Within the tube 40, or each tube 40, or within each of the tubes 41, 42, and 43, I place my new helical permeable packing 50. This packing is located between the inner surface of the tube 10 within which it lies and the outer surface of the next adjacent cylinder within such tube, whether that next adjacent surface be of the axial rod (or closed-end tube) 44 or one of the inner tubes 42 or 41. According to my present preferences, 15 the helical permeable packing is most conveniently made of wire screen, desirably a fine gauze, made of wires or films of a material which is not attacked, or at most not too rapidly attacked, by the fluids which come in contact with it in the 20 rectifying process.

A simple way of making the helix of screen is to make first a series of screen-washers 51, as is shown in Fig. 2, having a suitable outer diameter to fit closely within the tube which'is to receive it (the tube 40, 41, 42, or 43) and a suitable inner diameter to fit closely upon the cylinder member which it surrounds (the tube 42, the tube 41, or the central rod 44). The screen-washer 51 is cut along a radial line 52, to make a split-visher; 30 and the split-washer is spread out into the form of a single-turn helix as is illustrated in Fig. 3.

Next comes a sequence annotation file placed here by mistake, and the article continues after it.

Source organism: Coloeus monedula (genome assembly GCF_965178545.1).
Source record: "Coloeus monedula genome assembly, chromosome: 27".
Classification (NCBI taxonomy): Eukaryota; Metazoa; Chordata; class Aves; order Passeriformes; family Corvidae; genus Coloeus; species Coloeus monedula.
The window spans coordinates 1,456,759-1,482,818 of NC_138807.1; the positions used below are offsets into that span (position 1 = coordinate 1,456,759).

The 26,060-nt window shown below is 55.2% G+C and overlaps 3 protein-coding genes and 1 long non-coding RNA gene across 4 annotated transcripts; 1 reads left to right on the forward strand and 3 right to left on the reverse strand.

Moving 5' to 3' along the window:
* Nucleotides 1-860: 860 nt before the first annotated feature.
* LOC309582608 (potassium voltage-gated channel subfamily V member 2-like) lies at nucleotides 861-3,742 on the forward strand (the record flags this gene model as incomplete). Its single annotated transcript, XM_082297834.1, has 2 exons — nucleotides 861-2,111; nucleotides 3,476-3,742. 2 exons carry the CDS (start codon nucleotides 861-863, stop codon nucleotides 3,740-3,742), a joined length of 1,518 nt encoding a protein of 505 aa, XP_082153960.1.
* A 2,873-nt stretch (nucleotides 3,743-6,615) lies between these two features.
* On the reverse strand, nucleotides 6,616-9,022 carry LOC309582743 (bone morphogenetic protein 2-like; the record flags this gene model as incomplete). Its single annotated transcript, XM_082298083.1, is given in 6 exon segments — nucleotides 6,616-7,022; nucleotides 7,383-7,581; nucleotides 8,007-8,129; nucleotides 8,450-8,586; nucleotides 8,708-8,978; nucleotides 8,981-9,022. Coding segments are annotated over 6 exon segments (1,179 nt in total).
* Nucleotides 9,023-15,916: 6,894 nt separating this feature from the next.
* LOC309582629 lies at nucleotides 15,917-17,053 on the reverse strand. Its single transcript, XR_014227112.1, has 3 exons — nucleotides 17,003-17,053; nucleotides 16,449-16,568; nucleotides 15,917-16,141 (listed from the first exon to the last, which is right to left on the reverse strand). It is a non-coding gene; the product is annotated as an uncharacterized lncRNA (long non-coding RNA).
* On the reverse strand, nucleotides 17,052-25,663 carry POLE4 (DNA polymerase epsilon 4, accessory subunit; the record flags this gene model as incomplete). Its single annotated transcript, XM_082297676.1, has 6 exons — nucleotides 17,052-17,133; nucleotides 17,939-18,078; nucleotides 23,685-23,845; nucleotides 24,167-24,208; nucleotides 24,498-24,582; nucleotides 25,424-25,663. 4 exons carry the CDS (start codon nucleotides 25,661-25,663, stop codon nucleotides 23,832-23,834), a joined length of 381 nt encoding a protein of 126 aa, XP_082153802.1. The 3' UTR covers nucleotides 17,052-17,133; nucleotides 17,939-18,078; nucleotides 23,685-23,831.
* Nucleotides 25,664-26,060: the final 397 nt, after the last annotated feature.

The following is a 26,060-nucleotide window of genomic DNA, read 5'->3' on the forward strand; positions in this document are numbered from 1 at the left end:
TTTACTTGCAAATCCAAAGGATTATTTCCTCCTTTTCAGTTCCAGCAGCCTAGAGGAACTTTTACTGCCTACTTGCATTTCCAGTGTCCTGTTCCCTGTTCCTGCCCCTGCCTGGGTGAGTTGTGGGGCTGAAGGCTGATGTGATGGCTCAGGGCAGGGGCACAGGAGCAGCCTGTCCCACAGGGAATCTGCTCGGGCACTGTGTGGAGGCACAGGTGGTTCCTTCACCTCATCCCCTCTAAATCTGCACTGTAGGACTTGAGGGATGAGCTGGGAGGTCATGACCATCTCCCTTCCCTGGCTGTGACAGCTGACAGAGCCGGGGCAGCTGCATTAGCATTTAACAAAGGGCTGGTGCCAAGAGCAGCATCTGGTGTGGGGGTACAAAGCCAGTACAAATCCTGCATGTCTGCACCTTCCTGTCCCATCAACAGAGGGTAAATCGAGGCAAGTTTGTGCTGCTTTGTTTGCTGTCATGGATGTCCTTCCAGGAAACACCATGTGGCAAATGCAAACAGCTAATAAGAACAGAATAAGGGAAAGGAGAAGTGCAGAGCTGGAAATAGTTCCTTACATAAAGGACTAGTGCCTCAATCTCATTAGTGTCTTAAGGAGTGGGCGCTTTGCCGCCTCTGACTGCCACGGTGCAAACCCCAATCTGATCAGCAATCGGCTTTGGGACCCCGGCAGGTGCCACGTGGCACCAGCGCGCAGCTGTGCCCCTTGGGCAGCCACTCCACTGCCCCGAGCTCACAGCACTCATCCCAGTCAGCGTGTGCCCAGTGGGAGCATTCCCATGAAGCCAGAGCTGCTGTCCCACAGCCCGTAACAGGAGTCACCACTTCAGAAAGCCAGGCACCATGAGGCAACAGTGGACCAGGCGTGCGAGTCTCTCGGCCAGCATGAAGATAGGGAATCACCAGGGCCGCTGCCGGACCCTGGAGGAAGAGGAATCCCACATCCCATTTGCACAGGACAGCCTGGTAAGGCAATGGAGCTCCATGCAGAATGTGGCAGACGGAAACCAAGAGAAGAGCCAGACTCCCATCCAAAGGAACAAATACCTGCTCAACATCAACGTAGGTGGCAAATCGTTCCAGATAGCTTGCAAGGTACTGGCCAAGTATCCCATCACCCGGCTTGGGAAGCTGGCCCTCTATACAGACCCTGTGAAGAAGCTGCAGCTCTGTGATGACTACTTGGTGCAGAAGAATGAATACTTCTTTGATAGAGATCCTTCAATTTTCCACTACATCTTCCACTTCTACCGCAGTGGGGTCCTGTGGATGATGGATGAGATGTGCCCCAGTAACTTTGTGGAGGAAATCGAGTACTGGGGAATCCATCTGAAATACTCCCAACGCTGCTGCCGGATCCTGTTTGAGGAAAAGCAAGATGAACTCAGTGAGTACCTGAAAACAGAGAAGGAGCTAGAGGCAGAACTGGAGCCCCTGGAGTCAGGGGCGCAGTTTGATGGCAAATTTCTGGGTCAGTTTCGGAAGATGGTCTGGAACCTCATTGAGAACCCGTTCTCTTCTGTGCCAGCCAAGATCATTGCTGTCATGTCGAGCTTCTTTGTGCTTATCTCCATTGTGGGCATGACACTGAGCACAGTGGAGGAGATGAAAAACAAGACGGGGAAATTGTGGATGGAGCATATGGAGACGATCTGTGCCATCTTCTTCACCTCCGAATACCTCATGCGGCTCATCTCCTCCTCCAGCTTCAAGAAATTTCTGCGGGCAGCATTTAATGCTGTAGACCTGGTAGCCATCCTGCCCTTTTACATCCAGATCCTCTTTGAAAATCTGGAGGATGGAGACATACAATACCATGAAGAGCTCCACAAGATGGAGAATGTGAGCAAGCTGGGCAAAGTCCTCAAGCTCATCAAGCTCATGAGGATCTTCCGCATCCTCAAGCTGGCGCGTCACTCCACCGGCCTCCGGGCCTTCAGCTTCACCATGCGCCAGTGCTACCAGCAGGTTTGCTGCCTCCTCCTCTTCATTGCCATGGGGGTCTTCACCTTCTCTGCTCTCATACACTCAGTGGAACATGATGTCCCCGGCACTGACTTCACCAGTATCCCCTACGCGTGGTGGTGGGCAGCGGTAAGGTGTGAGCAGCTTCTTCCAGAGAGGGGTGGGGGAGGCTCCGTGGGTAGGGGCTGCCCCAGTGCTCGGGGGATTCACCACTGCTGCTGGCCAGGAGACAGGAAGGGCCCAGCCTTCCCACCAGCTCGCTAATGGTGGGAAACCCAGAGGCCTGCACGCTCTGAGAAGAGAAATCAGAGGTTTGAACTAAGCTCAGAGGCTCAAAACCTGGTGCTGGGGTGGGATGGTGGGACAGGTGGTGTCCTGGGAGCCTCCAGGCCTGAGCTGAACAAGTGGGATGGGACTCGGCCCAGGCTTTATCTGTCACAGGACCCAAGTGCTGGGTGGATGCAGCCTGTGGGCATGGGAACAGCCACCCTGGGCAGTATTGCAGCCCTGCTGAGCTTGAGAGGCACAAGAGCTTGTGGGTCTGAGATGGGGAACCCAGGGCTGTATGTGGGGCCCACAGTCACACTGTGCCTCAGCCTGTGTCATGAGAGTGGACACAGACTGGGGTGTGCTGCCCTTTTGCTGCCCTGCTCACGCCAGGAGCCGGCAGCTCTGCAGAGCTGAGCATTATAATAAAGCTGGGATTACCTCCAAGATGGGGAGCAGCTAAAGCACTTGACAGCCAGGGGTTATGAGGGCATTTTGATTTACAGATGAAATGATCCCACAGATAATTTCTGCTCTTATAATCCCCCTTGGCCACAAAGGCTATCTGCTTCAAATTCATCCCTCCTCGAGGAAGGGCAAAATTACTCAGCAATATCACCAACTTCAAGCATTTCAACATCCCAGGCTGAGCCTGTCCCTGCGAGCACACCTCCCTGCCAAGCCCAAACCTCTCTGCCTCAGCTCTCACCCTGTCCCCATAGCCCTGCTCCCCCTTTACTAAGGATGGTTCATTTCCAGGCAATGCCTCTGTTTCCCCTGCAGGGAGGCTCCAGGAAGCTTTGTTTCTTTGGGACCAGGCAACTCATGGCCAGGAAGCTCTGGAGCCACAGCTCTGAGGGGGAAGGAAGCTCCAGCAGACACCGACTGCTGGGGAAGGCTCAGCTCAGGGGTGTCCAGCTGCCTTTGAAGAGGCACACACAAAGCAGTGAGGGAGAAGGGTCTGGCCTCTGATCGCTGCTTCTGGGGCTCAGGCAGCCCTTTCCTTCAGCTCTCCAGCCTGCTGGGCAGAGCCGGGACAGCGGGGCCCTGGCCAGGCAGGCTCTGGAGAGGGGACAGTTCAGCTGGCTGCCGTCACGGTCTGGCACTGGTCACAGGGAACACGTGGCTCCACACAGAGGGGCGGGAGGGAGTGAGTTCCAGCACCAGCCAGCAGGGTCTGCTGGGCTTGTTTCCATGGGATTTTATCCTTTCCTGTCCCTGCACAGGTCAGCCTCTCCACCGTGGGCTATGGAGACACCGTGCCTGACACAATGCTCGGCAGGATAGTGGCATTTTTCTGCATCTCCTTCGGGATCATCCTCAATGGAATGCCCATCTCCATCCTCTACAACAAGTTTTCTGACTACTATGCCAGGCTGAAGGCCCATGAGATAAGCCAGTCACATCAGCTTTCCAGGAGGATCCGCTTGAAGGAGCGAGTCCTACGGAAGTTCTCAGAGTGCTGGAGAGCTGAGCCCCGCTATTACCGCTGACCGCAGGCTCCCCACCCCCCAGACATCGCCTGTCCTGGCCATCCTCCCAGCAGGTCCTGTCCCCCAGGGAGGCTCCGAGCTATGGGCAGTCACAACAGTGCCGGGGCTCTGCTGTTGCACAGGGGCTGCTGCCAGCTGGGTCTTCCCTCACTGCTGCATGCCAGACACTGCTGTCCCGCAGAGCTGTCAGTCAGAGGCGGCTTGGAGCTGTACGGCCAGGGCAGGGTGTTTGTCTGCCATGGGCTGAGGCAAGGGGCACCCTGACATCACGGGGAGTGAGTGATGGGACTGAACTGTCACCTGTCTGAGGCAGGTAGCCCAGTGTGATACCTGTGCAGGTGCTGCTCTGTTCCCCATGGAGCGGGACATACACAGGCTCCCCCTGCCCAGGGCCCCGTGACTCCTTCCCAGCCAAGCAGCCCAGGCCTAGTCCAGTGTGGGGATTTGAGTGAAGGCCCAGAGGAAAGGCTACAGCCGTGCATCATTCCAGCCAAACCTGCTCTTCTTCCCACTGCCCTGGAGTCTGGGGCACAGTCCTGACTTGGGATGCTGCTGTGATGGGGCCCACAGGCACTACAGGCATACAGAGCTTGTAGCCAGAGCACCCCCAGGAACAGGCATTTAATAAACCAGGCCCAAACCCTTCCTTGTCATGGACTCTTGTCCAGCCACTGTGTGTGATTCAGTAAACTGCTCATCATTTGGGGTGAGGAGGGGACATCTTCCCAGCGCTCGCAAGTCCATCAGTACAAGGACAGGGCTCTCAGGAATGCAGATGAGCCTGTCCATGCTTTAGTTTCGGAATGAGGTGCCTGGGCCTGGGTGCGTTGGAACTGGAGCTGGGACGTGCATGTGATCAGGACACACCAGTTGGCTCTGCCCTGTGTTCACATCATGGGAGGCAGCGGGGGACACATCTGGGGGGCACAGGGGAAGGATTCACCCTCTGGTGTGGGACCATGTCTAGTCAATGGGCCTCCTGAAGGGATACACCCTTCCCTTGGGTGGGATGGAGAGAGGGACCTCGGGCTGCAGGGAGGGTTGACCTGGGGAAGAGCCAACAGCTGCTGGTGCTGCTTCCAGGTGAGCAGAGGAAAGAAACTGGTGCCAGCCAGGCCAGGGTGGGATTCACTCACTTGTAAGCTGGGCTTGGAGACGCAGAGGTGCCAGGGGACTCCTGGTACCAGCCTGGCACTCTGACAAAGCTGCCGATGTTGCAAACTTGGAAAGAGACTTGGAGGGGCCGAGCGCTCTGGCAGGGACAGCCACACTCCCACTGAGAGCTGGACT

The helical packing is produced by putting together a series of these single-turn helixes, end to end, and suitably fastening together the adjacent 3 ends of the several single-turn helixes, as by overlapping such adjacent ends and spot-welding them together. In this way, a multiple-turn helix of any desired length and number of turnsmay be built up. The number of turns may be as 40 many as several hundred, and the length may be many feet; the number of theoretical plates increases in substantial proportion to the length.